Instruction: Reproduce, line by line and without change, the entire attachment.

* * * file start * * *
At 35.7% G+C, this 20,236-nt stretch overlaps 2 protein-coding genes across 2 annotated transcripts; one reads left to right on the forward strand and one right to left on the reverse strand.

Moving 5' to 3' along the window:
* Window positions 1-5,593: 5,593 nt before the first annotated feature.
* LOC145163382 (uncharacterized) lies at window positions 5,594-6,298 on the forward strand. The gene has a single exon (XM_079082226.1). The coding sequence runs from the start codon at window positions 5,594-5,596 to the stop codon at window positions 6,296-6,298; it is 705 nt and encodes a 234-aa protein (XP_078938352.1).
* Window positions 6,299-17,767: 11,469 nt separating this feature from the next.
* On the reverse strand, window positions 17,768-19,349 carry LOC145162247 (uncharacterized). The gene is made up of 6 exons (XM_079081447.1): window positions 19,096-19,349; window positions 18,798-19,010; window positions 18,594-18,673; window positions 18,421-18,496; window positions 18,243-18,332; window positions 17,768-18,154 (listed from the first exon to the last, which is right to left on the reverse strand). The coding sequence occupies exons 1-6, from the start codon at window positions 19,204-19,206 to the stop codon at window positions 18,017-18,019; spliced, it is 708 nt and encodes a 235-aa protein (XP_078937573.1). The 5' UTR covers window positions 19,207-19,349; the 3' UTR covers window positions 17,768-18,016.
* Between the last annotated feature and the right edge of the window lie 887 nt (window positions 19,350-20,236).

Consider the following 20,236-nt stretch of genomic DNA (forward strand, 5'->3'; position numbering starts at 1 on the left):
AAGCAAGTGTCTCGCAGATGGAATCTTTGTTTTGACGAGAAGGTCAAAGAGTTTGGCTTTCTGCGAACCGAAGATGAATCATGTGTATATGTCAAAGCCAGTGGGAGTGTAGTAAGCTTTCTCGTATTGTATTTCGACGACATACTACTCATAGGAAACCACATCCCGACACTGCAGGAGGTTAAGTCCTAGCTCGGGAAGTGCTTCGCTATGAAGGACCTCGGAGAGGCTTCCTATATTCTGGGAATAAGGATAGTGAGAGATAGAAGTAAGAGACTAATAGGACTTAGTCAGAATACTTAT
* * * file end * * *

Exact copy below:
At 35.7% G+C, this 20,236-nt stretch overlaps 2 protein-coding genes across 2 annotated transcripts; one reads left to right on the forward strand and one right to left on the reverse strand.

Moving 5' to 3' along the window:
* Window positions 1-5,593: 5,593 nt before the first annotated feature.
* LOC145163382 (uncharacterized) lies at window positions 5,594-6,298 on the forward strand. The gene has a single exon (XM_079082226.1). The coding sequence runs from the start codon at window positions 5,594-5,596 to the stop codon at window positions 6,296-6,298; it is 705 nt and encodes a 234-aa protein (XP_078938352.1).
* Window positions 6,299-17,767: 11,469 nt separating this feature from the next.
* On the reverse strand, window positions 17,768-19,349 carry LOC145162247 (uncharacterized). The gene is made up of 6 exons (XM_079081447.1): window positions 19,096-19,349; window positions 18,798-19,010; window positions 18,594-18,673; window positions 18,421-18,496; window positions 18,243-18,332; window positions 17,768-18,154 (listed from the first exon to the last, which is right to left on the reverse strand). The coding sequence occupies exons 1-6, from the start codon at window positions 19,204-19,206 to the stop codon at window positions 18,017-18,019; spliced, it is 708 nt and encodes a 235-aa protein (XP_078937573.1). The 5' UTR covers window positions 19,207-19,349; the 3' UTR covers window positions 17,768-18,016.
* Between the last annotated feature and the right edge of the window lie 887 nt (window positions 19,350-20,236).

Consider the following 20,236-nt stretch of genomic DNA (forward strand, 5'->3'; position numbering starts at 1 on the left):
AAGCAAGTGTCTCGCAGATGGAATCTTTGTTTTGACGAGAAGGTCAAAGAGTTTGGCTTTCTGCGAACCGAAGATGAATCATGTGTATATGTCAAAGCCAGTGGGAGTGTAGTAAGCTTTCTCGTATTGTATTTCGACGACATACTACTCATAGGAAACCACATCCCGACACTGCAGGAGGTTAAGTCCTAGCTCGGGAAGTGCTTCGCTATGAAGGACCTCGGAGAGGCTTCCTATATTCTGGGAATAAGGATAGTGAGAGATAGAAGTAAGAGACTAATAGGACTTAGTCAGAATACTTAT